Update (4:40 p.m.): Robin Carnahan did answer questions about the mosque today. Update below the original post.
Original post (2 p.m.): In this era of reading and riding the tea leaves, it was only a matter
of time before heartland politicians were asked where they
stand on the "Ground Zero Mosque," the Muslim community and worship
center planned for a private development a couple of blocks away from
where the Twin Towers crumbled.
Roy Blunt spoke up recently, and his answer will surprise you, if for some reason you always thought Roy Blunt was a Muslim cleric.
In today's Star, Steve Kraske reports that both Blunt, who's running for U.S. Senate, and Kit Bond, whose seat Blunt is gunning for, have spoken out against the proposed mosque.
While campaigning in Kansas City today for the U.S. Senate,He's right, of course: Our time-honored freedom of speech makes it totally appropriate to talk about what should be near Ground Zero, just like our time-honored freedom of religion makes it appropriate for New York Muslims to worship and study in the same neighborhood as the former World Trade Center complex, just as our time-honored freedom of debauchery makes it appropriate for strippers and gamblers to congregate in the same neighborhood.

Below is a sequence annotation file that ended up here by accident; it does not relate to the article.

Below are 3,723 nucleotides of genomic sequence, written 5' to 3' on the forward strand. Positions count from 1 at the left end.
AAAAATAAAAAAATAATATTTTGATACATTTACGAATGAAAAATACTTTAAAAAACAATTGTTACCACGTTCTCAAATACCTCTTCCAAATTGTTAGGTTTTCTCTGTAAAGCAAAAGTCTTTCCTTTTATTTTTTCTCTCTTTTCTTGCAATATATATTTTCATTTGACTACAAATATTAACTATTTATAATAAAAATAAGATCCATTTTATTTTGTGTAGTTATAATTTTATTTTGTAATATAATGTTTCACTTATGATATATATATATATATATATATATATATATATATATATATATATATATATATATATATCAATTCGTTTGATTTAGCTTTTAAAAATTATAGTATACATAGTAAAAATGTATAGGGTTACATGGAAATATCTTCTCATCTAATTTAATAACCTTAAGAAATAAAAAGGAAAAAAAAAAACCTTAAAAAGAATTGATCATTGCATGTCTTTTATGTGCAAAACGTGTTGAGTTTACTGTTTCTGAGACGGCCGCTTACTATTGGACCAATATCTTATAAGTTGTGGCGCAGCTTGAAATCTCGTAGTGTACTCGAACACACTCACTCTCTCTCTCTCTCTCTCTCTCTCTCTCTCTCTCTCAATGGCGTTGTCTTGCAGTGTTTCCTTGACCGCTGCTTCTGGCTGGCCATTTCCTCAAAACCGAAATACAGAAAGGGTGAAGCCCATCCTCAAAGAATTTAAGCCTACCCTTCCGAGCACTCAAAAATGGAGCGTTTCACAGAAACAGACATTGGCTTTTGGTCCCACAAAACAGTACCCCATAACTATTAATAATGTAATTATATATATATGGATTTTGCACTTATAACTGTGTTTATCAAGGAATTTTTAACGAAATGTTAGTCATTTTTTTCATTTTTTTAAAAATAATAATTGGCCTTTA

Republican Cong. Roy Blunt was asked by reporters whether a mosque
should be built near the site of the Sept. 11 terrorist attacks.
No way, Blunt said.
constantly talk about what's appropriate to put next to a 150-year-old
Civil War battlefield," Blunt said at Union Station. "I think it's
totally appropriate to talk about what should be near ground zero from
9-11...I do not think it should be built there."
"If your goal is to do that and bring all
faiths together it might make sense to put this someplace else because
it's clearly become divisive.
"Again, it's not a decision that I am going
to make for those folks, but it's something I hope they will seriously
consider as they decide how to move forward."